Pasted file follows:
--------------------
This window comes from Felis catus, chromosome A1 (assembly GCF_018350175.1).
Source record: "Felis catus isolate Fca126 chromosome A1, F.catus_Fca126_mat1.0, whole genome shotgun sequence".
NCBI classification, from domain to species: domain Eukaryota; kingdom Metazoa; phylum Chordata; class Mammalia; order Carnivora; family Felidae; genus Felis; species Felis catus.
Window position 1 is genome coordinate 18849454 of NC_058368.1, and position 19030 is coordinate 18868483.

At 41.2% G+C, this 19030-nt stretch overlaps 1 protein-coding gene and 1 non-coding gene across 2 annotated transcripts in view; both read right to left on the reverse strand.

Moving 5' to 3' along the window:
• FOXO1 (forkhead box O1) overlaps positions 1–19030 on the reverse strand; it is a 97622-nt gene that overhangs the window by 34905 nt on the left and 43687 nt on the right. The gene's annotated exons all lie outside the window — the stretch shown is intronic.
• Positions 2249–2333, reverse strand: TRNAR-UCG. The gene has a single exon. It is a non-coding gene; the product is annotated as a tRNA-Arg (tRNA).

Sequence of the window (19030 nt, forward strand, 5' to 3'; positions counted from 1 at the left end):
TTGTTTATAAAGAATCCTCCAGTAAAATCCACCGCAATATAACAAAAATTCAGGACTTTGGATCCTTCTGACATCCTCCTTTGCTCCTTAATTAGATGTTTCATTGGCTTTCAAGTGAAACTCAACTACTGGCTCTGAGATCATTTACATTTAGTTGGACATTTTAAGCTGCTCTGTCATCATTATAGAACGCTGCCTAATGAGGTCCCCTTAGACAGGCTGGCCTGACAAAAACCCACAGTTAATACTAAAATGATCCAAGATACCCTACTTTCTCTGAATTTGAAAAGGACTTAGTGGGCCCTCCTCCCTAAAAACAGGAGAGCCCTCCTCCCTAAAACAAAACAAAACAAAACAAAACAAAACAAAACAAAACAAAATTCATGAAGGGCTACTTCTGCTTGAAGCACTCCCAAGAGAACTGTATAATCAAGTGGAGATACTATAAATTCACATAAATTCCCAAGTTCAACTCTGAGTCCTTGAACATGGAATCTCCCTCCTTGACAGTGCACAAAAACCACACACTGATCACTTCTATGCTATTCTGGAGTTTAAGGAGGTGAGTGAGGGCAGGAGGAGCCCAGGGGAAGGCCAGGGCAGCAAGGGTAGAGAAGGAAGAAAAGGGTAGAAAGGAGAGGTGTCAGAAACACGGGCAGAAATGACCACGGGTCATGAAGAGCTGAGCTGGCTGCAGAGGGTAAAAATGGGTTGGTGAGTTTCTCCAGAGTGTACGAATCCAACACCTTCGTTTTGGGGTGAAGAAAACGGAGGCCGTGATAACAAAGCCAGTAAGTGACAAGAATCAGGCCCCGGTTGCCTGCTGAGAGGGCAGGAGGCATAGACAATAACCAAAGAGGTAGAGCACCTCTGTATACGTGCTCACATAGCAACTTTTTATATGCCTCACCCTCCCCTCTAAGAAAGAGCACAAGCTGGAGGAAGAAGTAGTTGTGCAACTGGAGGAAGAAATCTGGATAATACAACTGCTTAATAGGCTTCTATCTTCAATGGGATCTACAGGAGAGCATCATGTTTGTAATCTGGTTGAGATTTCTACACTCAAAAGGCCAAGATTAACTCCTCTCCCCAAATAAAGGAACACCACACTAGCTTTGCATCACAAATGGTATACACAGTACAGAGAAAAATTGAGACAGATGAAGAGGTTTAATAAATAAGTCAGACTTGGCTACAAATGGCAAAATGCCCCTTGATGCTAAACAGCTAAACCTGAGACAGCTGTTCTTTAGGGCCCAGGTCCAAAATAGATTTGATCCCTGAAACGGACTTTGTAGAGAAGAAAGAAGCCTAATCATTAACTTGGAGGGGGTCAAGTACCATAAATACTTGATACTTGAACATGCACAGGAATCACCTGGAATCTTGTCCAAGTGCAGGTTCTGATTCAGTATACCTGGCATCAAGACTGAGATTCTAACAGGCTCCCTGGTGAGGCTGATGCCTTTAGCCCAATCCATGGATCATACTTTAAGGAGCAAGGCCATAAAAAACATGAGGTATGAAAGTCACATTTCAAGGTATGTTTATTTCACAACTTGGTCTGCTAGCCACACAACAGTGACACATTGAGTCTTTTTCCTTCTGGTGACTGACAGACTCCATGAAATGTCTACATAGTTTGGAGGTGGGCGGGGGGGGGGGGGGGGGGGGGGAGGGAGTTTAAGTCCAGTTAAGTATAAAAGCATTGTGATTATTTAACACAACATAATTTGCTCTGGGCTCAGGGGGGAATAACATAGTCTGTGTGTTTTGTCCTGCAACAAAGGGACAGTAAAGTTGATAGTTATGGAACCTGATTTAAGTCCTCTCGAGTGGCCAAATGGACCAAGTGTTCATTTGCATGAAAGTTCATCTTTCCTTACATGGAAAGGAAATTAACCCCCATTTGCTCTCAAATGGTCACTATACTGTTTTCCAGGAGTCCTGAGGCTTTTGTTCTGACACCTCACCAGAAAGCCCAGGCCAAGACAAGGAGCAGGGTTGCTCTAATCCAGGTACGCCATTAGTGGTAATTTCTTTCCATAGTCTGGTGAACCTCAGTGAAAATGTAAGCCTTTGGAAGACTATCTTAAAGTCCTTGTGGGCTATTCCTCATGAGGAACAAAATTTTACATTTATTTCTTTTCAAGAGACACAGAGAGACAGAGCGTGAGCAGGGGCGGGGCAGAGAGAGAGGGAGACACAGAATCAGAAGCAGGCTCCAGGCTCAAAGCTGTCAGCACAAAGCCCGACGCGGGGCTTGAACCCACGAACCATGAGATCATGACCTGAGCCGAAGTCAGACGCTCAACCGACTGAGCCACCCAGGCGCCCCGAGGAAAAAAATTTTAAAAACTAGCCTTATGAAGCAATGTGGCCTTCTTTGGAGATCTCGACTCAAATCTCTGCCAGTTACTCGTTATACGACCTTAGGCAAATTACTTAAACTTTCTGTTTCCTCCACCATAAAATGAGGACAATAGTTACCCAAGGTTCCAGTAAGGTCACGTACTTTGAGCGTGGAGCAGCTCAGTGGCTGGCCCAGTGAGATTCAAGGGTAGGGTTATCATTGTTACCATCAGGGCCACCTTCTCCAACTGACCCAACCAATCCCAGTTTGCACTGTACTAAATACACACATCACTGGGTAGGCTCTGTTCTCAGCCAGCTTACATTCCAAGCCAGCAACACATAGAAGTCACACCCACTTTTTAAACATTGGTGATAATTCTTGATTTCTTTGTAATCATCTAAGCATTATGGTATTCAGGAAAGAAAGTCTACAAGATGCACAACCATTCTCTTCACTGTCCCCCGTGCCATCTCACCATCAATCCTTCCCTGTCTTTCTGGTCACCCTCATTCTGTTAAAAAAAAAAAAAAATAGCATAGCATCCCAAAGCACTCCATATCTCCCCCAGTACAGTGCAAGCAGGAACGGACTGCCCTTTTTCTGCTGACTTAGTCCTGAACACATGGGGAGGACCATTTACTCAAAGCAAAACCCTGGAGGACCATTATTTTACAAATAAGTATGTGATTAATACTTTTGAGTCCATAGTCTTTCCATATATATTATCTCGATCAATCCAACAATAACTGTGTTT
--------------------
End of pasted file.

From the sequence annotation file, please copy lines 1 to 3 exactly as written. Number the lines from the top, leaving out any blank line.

This window comes from Felis catus, chromosome A1 (assembly GCF_018350175.1).
Source record: "Felis catus isolate Fca126 chromosome A1, F.catus_Fca126_mat1.0, whole genome shotgun sequence".
NCBI classification, from domain to species: domain Eukaryota; kingdom Metazoa; phylum Chordata; class Mammalia; order Carnivora; family Felidae; genus Felis; species Felis catus.